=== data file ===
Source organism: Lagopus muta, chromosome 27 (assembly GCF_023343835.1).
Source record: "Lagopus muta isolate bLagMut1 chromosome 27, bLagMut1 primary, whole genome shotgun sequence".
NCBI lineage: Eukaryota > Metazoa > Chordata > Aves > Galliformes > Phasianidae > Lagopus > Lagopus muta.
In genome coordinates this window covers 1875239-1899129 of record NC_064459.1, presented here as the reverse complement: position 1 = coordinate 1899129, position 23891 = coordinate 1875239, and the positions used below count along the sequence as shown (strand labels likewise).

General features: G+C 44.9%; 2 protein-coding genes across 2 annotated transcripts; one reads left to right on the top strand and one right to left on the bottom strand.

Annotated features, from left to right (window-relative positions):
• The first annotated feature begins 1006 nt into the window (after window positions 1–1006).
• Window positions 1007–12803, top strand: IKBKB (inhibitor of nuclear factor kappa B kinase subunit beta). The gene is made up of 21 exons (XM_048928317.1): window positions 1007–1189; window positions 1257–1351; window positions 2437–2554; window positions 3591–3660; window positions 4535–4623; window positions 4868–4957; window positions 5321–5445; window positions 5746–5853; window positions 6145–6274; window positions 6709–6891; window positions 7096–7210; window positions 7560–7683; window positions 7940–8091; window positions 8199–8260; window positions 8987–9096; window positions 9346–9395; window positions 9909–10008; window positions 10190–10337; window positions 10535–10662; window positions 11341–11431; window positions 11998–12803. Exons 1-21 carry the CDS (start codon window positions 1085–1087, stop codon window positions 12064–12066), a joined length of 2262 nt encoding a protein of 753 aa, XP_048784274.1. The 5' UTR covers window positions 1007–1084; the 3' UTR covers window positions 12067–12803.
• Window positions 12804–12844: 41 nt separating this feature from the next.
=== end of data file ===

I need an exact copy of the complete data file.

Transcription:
Source organism: Lagopus muta, chromosome 27 (assembly GCF_023343835.1).
Source record: "Lagopus muta isolate bLagMut1 chromosome 27, bLagMut1 primary, whole genome shotgun sequence".
NCBI lineage: Eukaryota > Metazoa > Chordata > Aves > Galliformes > Phasianidae > Lagopus > Lagopus muta.
In genome coordinates this window covers 1875239-1899129 of record NC_064459.1, presented here as the reverse complement: position 1 = coordinate 1899129, position 23891 = coordinate 1875239, and the positions used below count along the sequence as shown (strand labels likewise).

General features: G+C 44.9%; 2 protein-coding genes across 2 annotated transcripts; one reads left to right on the top strand and one right to left on the bottom strand.

Annotated features, from left to right (window-relative positions):
• The first annotated feature begins 1006 nt into the window (after window positions 1–1006).
• Window positions 1007–12803, top strand: IKBKB (inhibitor of nuclear factor kappa B kinase subunit beta). The gene is made up of 21 exons (XM_048928317.1): window positions 1007–1189; window positions 1257–1351; window positions 2437–2554; window positions 3591–3660; window positions 4535–4623; window positions 4868–4957; window positions 5321–5445; window positions 5746–5853; window positions 6145–6274; window positions 6709–6891; window positions 7096–7210; window positions 7560–7683; window positions 7940–8091; window positions 8199–8260; window positions 8987–9096; window positions 9346–9395; window positions 9909–10008; window positions 10190–10337; window positions 10535–10662; window positions 11341–11431; window positions 11998–12803. Exons 1-21 carry the CDS (start codon window positions 1085–1087, stop codon window positions 12064–12066), a joined length of 2262 nt encoding a protein of 753 aa, XP_048784274.1. The 5' UTR covers window positions 1007–1084; the 3' UTR covers window positions 12067–12803.
• Window positions 12804–12844: 41 nt separating this feature from the next.